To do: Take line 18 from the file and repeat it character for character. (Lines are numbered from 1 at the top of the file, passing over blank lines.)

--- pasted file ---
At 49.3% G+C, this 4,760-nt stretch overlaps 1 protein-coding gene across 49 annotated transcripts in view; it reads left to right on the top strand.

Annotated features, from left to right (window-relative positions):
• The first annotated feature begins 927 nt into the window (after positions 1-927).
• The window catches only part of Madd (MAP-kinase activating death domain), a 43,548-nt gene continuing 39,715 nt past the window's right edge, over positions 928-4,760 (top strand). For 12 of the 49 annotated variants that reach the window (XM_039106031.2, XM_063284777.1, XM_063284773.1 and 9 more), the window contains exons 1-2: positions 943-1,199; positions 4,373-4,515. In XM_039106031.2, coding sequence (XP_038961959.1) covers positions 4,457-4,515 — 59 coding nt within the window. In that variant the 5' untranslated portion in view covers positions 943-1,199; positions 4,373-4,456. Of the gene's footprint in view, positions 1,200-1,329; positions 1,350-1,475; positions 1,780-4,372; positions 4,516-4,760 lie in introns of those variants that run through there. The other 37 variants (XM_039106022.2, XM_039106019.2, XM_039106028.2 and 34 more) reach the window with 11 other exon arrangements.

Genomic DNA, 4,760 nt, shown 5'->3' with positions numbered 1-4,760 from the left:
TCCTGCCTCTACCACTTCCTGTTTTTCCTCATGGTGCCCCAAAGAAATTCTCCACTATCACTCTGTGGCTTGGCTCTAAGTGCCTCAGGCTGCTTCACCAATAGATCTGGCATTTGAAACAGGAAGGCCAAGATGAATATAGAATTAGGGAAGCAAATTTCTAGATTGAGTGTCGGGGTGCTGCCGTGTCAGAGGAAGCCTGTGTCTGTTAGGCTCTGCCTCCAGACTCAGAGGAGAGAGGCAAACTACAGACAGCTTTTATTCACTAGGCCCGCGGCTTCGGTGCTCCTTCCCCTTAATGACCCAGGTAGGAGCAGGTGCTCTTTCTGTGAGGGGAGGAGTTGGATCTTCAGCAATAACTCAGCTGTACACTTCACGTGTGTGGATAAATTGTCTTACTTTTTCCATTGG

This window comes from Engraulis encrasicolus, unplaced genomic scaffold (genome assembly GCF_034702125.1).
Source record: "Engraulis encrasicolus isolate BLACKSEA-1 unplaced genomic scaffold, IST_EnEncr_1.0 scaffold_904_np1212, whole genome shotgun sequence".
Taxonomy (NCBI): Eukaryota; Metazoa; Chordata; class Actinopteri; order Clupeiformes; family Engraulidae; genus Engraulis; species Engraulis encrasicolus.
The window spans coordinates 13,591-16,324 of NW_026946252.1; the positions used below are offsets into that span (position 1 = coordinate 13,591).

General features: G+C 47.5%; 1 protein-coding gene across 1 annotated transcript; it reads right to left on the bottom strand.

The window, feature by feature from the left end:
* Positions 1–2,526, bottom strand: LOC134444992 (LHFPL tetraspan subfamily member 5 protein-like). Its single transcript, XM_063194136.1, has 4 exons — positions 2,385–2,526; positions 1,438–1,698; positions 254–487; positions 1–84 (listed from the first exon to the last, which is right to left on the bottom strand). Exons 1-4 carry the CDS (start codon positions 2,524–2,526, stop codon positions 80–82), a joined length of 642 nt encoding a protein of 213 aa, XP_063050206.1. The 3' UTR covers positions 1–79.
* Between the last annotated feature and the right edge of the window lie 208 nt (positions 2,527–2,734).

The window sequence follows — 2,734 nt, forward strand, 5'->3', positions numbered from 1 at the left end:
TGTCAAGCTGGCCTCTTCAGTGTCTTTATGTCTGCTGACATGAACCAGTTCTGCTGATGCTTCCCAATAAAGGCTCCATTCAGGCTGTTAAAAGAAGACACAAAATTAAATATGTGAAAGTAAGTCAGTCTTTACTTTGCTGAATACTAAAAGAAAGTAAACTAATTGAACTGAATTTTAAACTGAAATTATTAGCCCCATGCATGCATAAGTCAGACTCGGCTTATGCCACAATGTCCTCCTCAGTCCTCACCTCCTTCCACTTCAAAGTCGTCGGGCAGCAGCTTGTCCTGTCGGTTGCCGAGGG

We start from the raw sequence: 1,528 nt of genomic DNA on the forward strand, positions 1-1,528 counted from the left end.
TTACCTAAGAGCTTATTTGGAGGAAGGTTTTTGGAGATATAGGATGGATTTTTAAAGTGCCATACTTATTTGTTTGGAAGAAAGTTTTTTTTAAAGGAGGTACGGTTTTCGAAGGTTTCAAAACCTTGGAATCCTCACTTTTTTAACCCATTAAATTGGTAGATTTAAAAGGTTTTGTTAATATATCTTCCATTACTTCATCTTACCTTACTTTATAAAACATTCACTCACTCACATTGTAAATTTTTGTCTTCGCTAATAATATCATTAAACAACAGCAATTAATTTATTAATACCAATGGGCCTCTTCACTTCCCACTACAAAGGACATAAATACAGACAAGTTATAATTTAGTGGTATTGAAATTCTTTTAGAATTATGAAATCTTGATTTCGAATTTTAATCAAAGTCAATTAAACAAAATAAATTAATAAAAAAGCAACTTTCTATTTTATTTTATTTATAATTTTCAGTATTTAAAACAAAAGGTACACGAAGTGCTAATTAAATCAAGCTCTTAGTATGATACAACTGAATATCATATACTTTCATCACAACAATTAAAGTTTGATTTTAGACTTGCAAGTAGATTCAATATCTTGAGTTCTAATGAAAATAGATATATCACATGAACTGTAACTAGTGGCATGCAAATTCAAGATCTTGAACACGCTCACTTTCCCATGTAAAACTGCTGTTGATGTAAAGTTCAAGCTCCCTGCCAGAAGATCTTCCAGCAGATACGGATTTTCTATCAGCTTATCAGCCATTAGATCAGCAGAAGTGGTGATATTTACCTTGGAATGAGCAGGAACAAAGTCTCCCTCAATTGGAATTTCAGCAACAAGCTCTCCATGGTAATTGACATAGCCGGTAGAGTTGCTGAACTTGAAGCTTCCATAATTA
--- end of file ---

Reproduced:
TTACCTAAGAGCTTATTTGGAGGAAGGTTTTTGGAGATATAGGATGGATTTTTAAAGTGCCATACTTATTTGTTTGGAAGAAAGTTTTTTTTAAAGGAGGTACGGTTTTCGAAGGTTTCAAAACCTTGGAATCCTCACTTTTTTAACCCATTAAATTGGTAGATTTAAAAGGTTTTGTTAATATATCTTCCATTACTTCATCTTACCTTACTTTATAAAACATTCACTCACTCACATTGTAAATTTTTGTCTTCGCTAATAATATCATTAAACAACAGCAATTAATTTATTAATACCAATGGGCCTCTTCACTTCCCACTACAAAGGACATAAATACAGACAAGTTATAATTTAGTGGTATTGAAATTCTTTTAGAATTATGAAATCTTGATTTCGAATTTTAATCAAAGTCAATTAAACAAAATAAATTAATAAAAAAGCAACTTTCTATTTTATTTTATTTATAATTTTCAGTATTTAAAACAAAAGGTACACGAAGTGCTAATTAAATCAAGCTCTTAGTATGATACAACTGAATATCATATACTTTCATCACAACAATTAAAGTTTGATTTTAGACTTGCAAGTAGATTCAATATCTTGAGTTCTAATGAAAATAGATATATCACATGAACTGTAACTAGTGGCATGCAAATTCAAGATCTTGAACACGCTCACTTTCCCATGTAAAACTGCTGTTGATGTAAAGTTCAAGCTCCCTGCCAGAAGATCTTCCAGCAGATACGGATTTTCTATCAGCTTATCAGCCATTAGATCAGCAGAAGTGGTGATATTTACCTTGGAATGAGCAGGAACAAAGTCTCCCTCAATTGGAATTTCAGCAACAAGCTCTCCATGGTAATTGACATAGCCGGTAGAGTTGCTGAACTTGAAGCTTCCATAATTA